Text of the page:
Egan Bernal believes his reputation has been damaged by a spate of recent doping cases in Colombia, but insists his home country is “improving” when it comes to the fight for clean cycling.
Bernal hit the headlines in Colombia a couple of weeks ago when comments made in an interview with French newspaper Le Monde were read as a criticism of the Colombian Cycling Federation and its anti-doping efforts.
“I would be unable to say if it was one or 100,” Bernal replied when asked how many times he’d been tested in Colombia this year. When it was suggested it would be closer to 100, he said: “I don’t have the figure in my head.”
In Colombia, Bernal was widely quoted as saying: “I can’t say if it was one or 100, but it must be closer to one,” which the journalist from Le Monde has attributed to a mistranslation from one publication.
Speaking to Cyclingnews last week, Bernal regretted the controversy that has been caused, and insisted his words had been taken out of context.
“It seemed I was criticising the federation, but no, the federation is doing good work,” he said.
The past decade has seen a wave of Colombian success on the world stage, with Bernal becoming the first Colombian to win the Tour de France this year, but the country has also grappled with the issue of doping. Twenty Colombians are currently banned or provisionally suspended – more than any other nation – and Colombia’s anti-doping laboratory remains closed, having been discredited by the World Anti-Doping Agency in February 2017.
This year has seen Tour de France stage winner Jarlinson Pantano test positive for EPO, while Manzana Postobon, a team with a vocal anti-doping stance, folded in May after Wilmar Paredes tested positive for EPO and Juan Jose Amador for Boldenone. Alexis Camacho and former Tinkoff-Saxo rider Edward Beltran were the latest to go positive on the domestic circuit last month. Two years ago, the country’s flagship race was marred by a spate of eight positive tests for CERA.
“It’s difficult for us. Our image, as Colombians in general, is being affected by what has happened,” Bernal told Cyclingnews.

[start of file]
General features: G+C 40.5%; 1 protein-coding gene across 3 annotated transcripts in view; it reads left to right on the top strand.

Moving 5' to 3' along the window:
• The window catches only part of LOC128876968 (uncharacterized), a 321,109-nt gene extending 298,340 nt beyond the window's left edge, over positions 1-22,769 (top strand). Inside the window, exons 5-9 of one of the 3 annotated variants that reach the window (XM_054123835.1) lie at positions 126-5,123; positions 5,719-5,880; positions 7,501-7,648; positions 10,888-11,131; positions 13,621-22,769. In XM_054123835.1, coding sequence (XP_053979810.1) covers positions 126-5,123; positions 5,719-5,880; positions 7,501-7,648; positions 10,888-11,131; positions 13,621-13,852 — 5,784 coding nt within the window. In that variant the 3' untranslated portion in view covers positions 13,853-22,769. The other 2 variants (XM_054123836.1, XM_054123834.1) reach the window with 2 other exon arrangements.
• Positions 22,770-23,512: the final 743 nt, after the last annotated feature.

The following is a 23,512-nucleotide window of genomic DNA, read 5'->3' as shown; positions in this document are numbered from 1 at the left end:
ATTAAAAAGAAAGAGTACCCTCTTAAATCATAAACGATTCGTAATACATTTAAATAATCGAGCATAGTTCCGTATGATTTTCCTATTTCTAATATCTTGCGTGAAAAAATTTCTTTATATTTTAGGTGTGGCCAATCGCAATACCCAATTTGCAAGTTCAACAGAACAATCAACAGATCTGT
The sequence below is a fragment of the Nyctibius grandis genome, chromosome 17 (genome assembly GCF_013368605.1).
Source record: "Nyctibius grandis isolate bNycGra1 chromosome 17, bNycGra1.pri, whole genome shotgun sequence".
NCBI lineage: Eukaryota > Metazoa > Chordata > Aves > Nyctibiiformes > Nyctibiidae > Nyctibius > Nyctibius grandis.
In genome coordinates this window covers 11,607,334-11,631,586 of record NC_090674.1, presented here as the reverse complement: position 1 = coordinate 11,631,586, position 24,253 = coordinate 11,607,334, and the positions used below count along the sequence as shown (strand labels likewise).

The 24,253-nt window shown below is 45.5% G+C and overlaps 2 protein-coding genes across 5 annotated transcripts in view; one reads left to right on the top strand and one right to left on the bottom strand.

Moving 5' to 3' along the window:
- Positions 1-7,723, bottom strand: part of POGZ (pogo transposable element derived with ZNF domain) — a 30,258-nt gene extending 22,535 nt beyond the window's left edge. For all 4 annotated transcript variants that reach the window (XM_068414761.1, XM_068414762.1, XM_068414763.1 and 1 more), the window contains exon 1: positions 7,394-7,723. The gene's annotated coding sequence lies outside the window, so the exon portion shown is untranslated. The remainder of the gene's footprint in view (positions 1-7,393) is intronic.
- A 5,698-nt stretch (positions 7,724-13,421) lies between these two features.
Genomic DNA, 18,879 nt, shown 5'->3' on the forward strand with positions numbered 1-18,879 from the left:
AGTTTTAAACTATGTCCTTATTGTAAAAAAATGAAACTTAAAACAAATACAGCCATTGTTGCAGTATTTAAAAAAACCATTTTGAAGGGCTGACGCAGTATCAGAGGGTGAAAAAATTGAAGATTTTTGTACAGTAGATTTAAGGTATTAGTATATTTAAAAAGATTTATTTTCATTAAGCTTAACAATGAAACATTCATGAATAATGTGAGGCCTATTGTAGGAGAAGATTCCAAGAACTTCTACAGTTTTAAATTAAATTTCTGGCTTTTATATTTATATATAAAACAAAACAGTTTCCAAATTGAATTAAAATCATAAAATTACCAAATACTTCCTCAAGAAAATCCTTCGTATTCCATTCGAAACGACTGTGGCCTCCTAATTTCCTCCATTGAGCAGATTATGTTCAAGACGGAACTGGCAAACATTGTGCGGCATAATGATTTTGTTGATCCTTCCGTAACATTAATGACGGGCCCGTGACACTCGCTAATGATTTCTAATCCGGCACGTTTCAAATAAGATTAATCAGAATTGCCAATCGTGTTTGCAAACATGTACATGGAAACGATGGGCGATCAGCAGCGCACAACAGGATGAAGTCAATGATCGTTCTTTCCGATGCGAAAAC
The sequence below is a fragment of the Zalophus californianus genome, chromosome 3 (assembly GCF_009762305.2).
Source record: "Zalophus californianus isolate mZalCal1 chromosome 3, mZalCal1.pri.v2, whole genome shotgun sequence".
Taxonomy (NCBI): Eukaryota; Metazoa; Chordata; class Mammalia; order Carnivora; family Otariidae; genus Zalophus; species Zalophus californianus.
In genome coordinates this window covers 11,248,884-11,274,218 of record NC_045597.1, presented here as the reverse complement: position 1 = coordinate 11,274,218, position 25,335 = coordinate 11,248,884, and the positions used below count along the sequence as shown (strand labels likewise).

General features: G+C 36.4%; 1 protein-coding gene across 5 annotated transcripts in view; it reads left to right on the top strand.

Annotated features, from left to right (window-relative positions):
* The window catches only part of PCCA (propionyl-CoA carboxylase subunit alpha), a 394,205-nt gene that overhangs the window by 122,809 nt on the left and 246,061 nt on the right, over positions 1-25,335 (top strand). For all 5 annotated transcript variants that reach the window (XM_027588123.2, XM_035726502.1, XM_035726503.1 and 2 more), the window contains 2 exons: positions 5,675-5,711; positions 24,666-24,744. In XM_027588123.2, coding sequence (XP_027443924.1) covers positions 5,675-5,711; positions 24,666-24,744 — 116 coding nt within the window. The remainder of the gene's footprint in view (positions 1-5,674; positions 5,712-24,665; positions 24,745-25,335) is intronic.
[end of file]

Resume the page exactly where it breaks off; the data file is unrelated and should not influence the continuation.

However, the 22-year-old Team Ineos rider insisted that the country is moving in the right direction and that the national cycling federation is doing all it can to combat doping.
“It’s improving, it’s improving. There are still doping cases and positive tests, but not just in Colombia – in a lot of other places, too,” Bernal told Cyclingnews.
“If positives are coming out in Colombia, it’s because they’re carrying out anti-doping tests. What more can the federation do? It simply has to carry on testing and riders need to become more aware.
“Obviously, it has to improve. We all have to improve at something. I, as a rider, have to improve. The federation has to improve, but everyone has to improve at something.”
Bernal pointed out the financial constraints facing the Colombian authorities, arguing the funds invested at governmental level cannot match Europe’s major cycling and sporting nations. Responding to the stir caused by Bernal’s comments in Le Monde, Mauricio Vargas, the new president of the Colombian Cycling Federation, claimed $300m has been spent on sending samples to the US and Canada since the closure of the laboratory.
“You have to understand that this is Colombia. It’s not a third-world country, but we don’t have the budget of a country like France, Spain or Italy. You cannot compare them,” Bernal said.
“Maybe it’s a federation that’s rich in terms of the quality of riders, but testing costs a lot of money. I think they’re doing what they can with the budget they have.”
Bernal also highlighted the difference between Europe-based WorldTour professionals like him and the riders who compete on the domestic circuit in Colombia and South America. He and his peers are tested more regularly by virtue of living, training and racing at a higher level in Europe, while also being part of the biological passport programme.
“It might be little different for us, because we are tested more in Europe, but still, in Colombia there is testing,” Bernal said.
“It’s normal that the winner of the Tour de France is tested more than your average rider in Colombia. The federation cannot test every rider every day, but I think they’re doing a good job with the resources they have.
“People like Sergio Higuita, Ivan Sosa, me – young guys – we have a different mentality. Maybe the people who are going positive have a different way of thinking,” he said.